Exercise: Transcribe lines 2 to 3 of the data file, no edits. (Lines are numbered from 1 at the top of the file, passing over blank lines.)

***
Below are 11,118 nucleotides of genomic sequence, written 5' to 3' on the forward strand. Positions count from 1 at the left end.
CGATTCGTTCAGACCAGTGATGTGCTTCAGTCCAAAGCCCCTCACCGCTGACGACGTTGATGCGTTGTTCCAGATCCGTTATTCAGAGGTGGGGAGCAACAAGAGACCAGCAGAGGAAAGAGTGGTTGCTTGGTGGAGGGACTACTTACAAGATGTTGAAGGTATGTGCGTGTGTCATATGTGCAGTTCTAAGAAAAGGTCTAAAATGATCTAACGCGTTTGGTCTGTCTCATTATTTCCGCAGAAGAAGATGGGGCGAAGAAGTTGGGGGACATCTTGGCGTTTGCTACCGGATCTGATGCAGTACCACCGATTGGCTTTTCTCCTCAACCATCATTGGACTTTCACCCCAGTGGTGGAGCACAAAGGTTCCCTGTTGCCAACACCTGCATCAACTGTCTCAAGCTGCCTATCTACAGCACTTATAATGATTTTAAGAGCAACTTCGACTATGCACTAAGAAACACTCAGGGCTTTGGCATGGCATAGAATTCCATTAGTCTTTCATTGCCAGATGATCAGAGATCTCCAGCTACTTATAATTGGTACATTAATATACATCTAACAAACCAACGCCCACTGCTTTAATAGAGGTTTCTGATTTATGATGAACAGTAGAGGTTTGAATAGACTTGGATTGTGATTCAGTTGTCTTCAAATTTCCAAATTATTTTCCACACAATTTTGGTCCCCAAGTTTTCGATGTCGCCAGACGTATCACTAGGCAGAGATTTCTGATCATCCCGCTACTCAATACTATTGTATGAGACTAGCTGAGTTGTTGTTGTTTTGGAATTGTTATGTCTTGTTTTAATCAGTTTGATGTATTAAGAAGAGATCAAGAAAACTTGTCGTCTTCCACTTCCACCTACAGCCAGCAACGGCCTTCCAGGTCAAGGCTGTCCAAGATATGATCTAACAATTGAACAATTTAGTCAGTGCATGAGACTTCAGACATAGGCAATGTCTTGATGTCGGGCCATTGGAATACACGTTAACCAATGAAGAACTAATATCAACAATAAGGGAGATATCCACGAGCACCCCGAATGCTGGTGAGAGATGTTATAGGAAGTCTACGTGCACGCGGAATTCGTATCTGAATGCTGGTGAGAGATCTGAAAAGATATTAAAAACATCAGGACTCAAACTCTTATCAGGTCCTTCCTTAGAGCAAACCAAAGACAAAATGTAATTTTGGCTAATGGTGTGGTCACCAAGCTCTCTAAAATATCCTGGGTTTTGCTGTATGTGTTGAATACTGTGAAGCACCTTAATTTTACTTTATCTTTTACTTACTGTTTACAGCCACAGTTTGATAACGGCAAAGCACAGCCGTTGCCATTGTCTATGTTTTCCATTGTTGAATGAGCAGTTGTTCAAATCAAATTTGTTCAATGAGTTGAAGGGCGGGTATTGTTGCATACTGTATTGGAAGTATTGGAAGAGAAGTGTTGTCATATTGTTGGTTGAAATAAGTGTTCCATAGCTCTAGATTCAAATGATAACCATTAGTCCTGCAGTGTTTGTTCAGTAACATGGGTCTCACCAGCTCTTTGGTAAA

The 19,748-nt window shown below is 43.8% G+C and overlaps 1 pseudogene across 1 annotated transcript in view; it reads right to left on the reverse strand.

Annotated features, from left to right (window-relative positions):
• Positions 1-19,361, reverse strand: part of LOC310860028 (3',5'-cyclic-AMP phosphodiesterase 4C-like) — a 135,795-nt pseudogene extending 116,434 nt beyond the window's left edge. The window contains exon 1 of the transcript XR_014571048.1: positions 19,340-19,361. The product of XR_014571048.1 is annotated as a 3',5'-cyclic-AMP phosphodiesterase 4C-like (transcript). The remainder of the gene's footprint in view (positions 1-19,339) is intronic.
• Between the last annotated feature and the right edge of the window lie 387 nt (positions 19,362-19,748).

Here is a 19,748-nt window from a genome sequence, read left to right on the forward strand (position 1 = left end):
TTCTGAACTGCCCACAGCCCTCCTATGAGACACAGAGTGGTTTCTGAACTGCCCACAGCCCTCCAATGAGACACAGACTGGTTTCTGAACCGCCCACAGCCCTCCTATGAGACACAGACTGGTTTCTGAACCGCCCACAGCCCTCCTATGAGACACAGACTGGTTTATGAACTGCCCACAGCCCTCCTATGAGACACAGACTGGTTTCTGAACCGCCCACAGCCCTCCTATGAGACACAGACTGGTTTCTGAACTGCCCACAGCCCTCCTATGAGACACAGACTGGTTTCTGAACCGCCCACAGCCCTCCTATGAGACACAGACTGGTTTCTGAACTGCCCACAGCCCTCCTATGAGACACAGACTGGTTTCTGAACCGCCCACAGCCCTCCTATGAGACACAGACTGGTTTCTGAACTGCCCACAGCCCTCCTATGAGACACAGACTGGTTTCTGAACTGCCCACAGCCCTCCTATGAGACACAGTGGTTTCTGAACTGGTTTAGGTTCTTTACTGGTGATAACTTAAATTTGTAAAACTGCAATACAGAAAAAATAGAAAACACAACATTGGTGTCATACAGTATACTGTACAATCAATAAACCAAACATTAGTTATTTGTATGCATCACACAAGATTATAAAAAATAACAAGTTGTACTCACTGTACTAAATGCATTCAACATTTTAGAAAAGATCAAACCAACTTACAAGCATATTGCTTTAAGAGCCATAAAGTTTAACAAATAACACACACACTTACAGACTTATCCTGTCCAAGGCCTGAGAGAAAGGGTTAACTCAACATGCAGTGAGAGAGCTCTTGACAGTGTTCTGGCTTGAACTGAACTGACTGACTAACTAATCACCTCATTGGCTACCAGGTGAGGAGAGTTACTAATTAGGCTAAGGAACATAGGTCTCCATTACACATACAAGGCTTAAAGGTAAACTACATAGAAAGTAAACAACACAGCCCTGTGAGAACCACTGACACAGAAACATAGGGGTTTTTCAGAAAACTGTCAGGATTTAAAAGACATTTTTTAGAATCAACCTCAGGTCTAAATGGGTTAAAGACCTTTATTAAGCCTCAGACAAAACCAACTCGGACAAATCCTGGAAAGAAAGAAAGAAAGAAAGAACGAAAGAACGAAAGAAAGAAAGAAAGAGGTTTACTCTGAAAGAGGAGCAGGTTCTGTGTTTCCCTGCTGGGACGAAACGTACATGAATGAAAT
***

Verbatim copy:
CGATTCGTTCAGACCAGTGATGTGCTTCAGTCCAAAGCCCCTCACCGCTGACGACGTTGATGCGTTGTTCCAGATCCGTTATTCAGAGGTGGGGAGCAACAAGAGACCAGCAGAGGAAAGAGTGGTTGCTTGGTGGAGGGACTACTTACAAGATGTTGAAGGTATGTGCGTGTGTCATATGTGCAGTTCTAAGAAAAGGTCTAAAATGATCTAACGCGTTTGGTCTGTCTCATTATTTCCGCAGAAGAAGATGGGGCGAAGAAGTTGGGGGACATCTTGGCGTTTGCTACCGGATCTGATGCAGTACCACCGATTGGCTTTTCTCCTCAACCATCATTGGACTTTCACCCCAGTGGTGGAGCACAAAGGTTCCCTGTTGCCAACACCTGCATCAACTGTCTCAAGCTGCCTATCTACAGCACTTATAATGATTTTAAGAGCAACTTCGACTATGCACTAAGAAACACTCAGGGCTTTGGCATGGCATAGAATTCCATTAGTCTTTCATTGCCAGATGATCAGAGATCTCCAGCTACTTATAATTGGTACATTAATATACATCTAACAAACCAACGCCCACTGCTTTAATAGAGGTTTCTGATTTATGATGAACAGTAGAGGTTTGAATAGACTTGGATTGTGATTCAGTTGTCTTCAAATTTCCAAATTATTTTCCACACAATTTTGGTCCCCAAGTTTTCGATGTCGCCAGACGTATCACTAGGCAGAGATTTCTGATCATCCCGCTACTCAATACTATTGTATGAGACTAGCTGAGTTGTTGTTGTTTTGGAATTGTTATGTCTTGTTTTAATCAGTTTGATGTATTAAGAAGAGATCAAGAAAACTTGTCGTCTTCCACTTCCACCTACAGCCAGCAACGGCCTTCCAGGTCAAGGCTGTCCAAGATATGATCTAACAATTGAACAATTTAGTCAGTGCATGAGACTTCAGACATAGGCAATGTCTTGATGTCGGGCCATTGGAATACACGTTAACCAATGAAGAACTAATATCAACAATAAGGGAGATATCCACGAGCACCCCGAATGCTGGTGAGAGATGTTATAGGAAGTCTACGTGCACGCGGAATTCGTATCTGAATGCTGGTGAGAGATCTGAAAAGATATTAAAAACATCAGGACTCAAACTCTTATCAGGTCCTTCCTTAGAGCAAACCAAAGACAAAATGTAATTTTGGCTAATGGTGTGGTCACCAAGCTCTCTAAAATATCCTGGGTTTTGCTGTATGTGTTGAATACTGTGAAGCACCTTAATTTTACTTTATCTTTTACTTACTGTTTACAGCCACAGTTTGATAACGGCAAAGCACAGCCGTTGCCATTGTCTATGTTTTCCATTGTTGAATGAGCAGTTGTTCAAATCAAATTTGTTCAATGAGTTGAAGGGCGGGTATTGTTGCATACTGTATTGGAAGTATTGGAAGAGAAGTGTTGTCATATTGTTGGTTGAAATAAGTGTTCCATAGCTCTAGATTCAAATGATAACCATTAGTCCTGCAGTGTTTGTTCAGTAACATGGGTCTCACCAGCTCTTTGGTAAA

The 19,748-nt window shown below is 43.8% G+C and overlaps 1 pseudogene across 1 annotated transcript in view; it reads right to left on the reverse strand.